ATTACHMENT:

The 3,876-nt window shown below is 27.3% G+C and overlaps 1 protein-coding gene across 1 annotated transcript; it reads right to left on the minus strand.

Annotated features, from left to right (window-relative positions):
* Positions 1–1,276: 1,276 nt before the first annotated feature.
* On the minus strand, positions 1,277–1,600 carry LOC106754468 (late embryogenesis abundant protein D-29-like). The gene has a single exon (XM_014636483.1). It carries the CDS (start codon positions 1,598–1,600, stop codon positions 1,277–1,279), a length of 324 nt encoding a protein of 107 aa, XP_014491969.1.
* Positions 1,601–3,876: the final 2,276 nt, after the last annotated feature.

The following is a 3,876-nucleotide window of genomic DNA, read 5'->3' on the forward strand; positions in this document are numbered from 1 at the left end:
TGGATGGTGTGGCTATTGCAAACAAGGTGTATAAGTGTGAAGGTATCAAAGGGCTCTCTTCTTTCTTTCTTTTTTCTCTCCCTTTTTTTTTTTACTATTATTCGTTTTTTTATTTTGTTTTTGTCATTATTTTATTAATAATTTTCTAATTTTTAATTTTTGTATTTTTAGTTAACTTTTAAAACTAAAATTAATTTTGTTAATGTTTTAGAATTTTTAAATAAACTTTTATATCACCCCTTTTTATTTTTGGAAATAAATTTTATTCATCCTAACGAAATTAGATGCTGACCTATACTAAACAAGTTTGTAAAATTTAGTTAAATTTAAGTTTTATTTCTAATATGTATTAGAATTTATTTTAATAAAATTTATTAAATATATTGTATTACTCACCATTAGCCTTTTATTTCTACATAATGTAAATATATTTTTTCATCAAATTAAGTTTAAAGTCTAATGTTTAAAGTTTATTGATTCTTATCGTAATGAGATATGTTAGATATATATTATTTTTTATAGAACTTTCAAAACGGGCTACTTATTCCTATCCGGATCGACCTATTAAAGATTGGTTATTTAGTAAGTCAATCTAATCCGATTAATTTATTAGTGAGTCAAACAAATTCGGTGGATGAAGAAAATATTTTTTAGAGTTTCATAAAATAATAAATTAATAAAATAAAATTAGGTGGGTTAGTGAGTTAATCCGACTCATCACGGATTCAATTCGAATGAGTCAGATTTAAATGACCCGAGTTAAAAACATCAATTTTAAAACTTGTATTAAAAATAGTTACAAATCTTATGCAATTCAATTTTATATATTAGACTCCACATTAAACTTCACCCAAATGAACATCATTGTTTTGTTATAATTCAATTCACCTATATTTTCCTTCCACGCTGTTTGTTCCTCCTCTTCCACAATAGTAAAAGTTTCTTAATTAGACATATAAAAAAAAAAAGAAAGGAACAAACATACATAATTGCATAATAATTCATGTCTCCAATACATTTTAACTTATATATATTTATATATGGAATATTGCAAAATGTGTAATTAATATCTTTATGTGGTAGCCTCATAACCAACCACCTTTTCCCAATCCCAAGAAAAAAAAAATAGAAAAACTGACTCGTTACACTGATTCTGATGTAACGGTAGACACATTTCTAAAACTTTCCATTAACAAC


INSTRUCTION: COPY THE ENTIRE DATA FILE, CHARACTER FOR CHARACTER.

The 3,876-nt window shown below is 27.3% G+C and overlaps 1 protein-coding gene across 1 annotated transcript; it reads right to left on the minus strand.

Annotated features, from left to right (window-relative positions):
* Positions 1–1,276: 1,276 nt before the first annotated feature.
* On the minus strand, positions 1,277–1,600 carry LOC106754468 (late embryogenesis abundant protein D-29-like). The gene has a single exon (XM_014636483.1). It carries the CDS (start codon positions 1,598–1,600, stop codon positions 1,277–1,279), a length of 324 nt encoding a protein of 107 aa, XP_014491969.1.
* Positions 1,601–3,876: the final 2,276 nt, after the last annotated feature.

The following is a 3,876-nucleotide window of genomic DNA, read 5'->3' on the forward strand; positions in this document are numbered from 1 at the left end:
TGGATGGTGTGGCTATTGCAAACAAGGTGTATAAGTGTGAAGGTATCAAAGGGCTCTCTTCTTTCTTTCTTTTTTCTCTCCCTTTTTTTTTTTACTATTATTCGTTTTTTTATTTTGTTTTTGTCATTATTTTATTAATAATTTTCTAATTTTTAATTTTTGTATTTTTAGTTAACTTTTAAAACTAAAATTAATTTTGTTAATGTTTTAGAATTTTTAAATAAACTTTTATATCACCCCTTTTTATTTTTGGAAATAAATTTTATTCATCCTAACGAAATTAGATGCTGACCTATACTAAACAAGTTTGTAAAATTTAGTTAAATTTAAGTTTTATTTCTAATATGTATTAGAATTTATTTTAATAAAATTTATTAAATATATTGTATTACTCACCATTAGCCTTTTATTTCTACATAATGTAAATATATTTTTTCATCAAATTAAGTTTAAAGTCTAATGTTTAAAGTTTATTGATTCTTATCGTAATGAGATATGTTAGATATATATTATTTTTTATAGAACTTTCAAAACGGGCTACTTATTCCTATCCGGATCGACCTATTAAAGATTGGTTATTTAGTAAGTCAATCTAATCCGATTAATTTATTAGTGAGTCAAACAAATTCGGTGGATGAAGAAAATATTTTTTAGAGTTTCATAAAATAATAAATTAATAAAATAAAATTAGGTGGGTTAGTGAGTTAATCCGACTCATCACGGATTCAATTCGAATGAGTCAGATTTAAATGACCCGAGTTAAAAACATCAATTTTAAAACTTGTATTAAAAATAGTTACAAATCTTATGCAATTCAATTTTATATATTAGACTCCACATTAAACTTCACCCAAATGAACATCATTGTTTTGTTATAATTCAATTCACCTATATTTTCCTTCCACGCTGTTTGTTCCTCCTCTTCCACAATAGTAAAAGTTTCTTAATTAGACATATAAAAAAAAAAAGAAAGGAACAAACATACATAATTGCATAATAATTCATGTCTCCAATACATTTTAACTTATATATATTTATATATGGAATATTGCAAAATGTGTAATTAATATCTTTATGTGGTAGCCTCATAACCAACCACCTTTTCCCAATCCCAAGAAAAAAAAAATAGAAAAACTGACTCGTTACACTGATTCTGATGTAACGGTAGACACATTTCTAAAACTTTCCATTAACAAC